“Like it or not, the Hispanic media perceives that approving or rejecting immigration reform is in the hands of John Boehner. When you listen to local radio stations and even national media, most of us are concentrated on John Boehner. We don’t even have a problem pronouncing his name.”
That’s from Jorge Ramos, the widely influential anchor for Univision who has been described as the “Walter Cronkite of Hispanic media,” in an interview with me today. Ramos left little doubt that Boehner and fellow House Republicans will get absolutely crucified by the Hispanic media if Republicans fail to support comprehensive reform.
The views of Ramos and others in the Hispanic media are mostly overlooked inside the Beltway. But Obama is set to take his case to that media directly: The White House just announced he will do a round of interviews with Hispanic media tomorrow.
By the way, there’s no dismissing Ramos’s criticism of Boehner as partisanship. He was a relentless critic of Obama during his first term for breaking what was widely known in Latino media as “the promise” — the vow to pursue immigration reform.
Indeed, Republicans are plainly looking to minimize the damage they will sustain among Latinos by debating a “piecemeal” approach designed to make them look as if they see the need to act on reform. But right now, Ramos says, the bulk of the coverage in Hispanic media strongly suggests it will be hard for Republicans to avoid most or all the blame if it fails.
“In the end, you just have to follow Hispanic media,” Ramos says. “The question is, who is responsible for failure? So far, the answer is Republicans.”
Interestingly, Ramos says some Hispanic media figures are open to the prospect of House Republicans passing immigration reform piecemeal, as they say they want to do, because that could end up getting the debate into conference. But he says most in the Hispanic media will want to see a path to citizenship in the final product — “you don’t want to have a country with two categories for residents,” he says — and that any process moves by Republicans that result in scuttling reform aren’t going to obfuscate who is responsible for killing it.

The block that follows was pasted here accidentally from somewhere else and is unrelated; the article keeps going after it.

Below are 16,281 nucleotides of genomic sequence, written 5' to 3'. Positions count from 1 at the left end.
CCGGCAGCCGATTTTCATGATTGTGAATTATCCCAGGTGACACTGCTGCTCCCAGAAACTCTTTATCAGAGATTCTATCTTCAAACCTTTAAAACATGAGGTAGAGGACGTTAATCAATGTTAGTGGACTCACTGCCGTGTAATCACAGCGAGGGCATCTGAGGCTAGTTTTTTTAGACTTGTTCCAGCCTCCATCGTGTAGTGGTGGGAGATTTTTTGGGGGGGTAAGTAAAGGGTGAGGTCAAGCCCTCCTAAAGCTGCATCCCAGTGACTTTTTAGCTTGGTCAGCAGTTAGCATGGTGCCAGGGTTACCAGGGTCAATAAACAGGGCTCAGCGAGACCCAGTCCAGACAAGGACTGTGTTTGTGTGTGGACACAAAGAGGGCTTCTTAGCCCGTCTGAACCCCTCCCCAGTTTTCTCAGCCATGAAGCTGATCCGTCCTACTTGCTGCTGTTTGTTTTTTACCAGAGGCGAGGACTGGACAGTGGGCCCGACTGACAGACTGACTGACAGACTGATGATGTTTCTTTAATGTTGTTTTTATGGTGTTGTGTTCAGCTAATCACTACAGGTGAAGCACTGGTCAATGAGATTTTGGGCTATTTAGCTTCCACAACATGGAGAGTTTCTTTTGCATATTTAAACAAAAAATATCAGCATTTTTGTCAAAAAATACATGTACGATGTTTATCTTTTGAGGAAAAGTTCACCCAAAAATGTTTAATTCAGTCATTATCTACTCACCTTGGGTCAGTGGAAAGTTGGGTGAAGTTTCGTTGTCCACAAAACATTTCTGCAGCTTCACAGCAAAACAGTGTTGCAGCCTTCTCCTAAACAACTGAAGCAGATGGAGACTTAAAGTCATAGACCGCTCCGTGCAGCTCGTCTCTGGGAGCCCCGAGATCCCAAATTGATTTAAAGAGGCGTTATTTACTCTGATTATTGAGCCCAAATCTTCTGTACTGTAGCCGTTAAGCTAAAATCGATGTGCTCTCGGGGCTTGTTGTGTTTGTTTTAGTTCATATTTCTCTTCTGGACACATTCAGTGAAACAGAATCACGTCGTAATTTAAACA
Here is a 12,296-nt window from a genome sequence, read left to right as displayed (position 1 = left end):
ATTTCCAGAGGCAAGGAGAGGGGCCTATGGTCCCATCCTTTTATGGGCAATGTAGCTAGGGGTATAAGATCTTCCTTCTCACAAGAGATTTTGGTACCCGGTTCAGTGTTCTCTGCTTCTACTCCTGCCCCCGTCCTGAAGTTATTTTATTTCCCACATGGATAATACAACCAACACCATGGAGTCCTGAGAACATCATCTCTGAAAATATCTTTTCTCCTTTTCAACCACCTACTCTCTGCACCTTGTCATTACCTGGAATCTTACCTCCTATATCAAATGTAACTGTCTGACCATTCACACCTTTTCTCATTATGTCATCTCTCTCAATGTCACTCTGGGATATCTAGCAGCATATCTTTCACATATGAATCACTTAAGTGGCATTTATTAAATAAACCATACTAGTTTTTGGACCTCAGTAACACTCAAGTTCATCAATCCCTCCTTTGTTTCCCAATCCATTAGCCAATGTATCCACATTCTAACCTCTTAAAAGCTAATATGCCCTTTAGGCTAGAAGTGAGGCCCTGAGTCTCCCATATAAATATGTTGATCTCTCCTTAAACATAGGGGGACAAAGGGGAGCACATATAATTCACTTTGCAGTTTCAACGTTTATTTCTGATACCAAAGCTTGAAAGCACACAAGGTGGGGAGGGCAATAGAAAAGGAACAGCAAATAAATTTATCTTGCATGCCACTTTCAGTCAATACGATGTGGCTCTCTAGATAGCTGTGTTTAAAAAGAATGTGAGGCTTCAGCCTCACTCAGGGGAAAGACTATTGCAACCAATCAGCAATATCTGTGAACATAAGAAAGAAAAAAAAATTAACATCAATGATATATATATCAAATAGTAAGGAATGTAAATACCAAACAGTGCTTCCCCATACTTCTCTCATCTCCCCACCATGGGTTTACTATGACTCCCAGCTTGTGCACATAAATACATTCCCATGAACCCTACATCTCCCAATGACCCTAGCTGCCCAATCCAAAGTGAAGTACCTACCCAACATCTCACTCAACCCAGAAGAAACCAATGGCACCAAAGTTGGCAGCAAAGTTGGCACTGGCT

Indeed, to hear him explain it, many Hispanic media figures are very closely familiar with how all this is playing out in terms of Congressional process. “Any kind of maneuvering to prevent a vote will be seen in a very bad light,” Ramos says. “It could go from preventing a vote, to not bringing the issue to the floor for a vote, to rejecting a final bill agreed on in conference.”
But what about the argument from some opponents of reform that even supporting it won’t enable the GOP to win over Latinos? That may be true, but Ramos says they won’t even give Republicans a first look if they are seen killing reform.
“Immigration reform is a prerequisite for a new look at Republicans by the Hispanic community,” Ramos says, adding that any failure to give reform a vote in the House would be “political suicide.”
“Truth or not, the message repeated constantly in the Hispanic media is that the approval of any kind of immigration reform in the House depends on Speaker Boehner,” Ramos concludes. “He is the man, Latinos know it, and won’t forget it.”